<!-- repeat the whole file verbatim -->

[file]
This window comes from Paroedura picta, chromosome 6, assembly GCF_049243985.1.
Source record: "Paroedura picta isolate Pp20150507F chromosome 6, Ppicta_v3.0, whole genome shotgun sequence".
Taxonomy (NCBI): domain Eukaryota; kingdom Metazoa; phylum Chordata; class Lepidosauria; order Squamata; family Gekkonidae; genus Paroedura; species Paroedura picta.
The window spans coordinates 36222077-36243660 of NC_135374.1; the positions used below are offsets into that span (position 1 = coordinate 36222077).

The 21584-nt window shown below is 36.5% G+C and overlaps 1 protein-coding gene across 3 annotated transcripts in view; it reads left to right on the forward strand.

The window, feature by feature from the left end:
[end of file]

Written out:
This window comes from Paroedura picta, chromosome 6, assembly GCF_049243985.1.
Source record: "Paroedura picta isolate Pp20150507F chromosome 6, Ppicta_v3.0, whole genome shotgun sequence".
Taxonomy (NCBI): domain Eukaryota; kingdom Metazoa; phylum Chordata; class Lepidosauria; order Squamata; family Gekkonidae; genus Paroedura; species Paroedura picta.
The window spans coordinates 36222077-36243660 of NC_135374.1; the positions used below are offsets into that span (position 1 = coordinate 36222077).

The 21584-nt window shown below is 36.5% G+C and overlaps 1 protein-coding gene across 3 annotated transcripts in view; it reads left to right on the forward strand.

The window, feature by feature from the left end: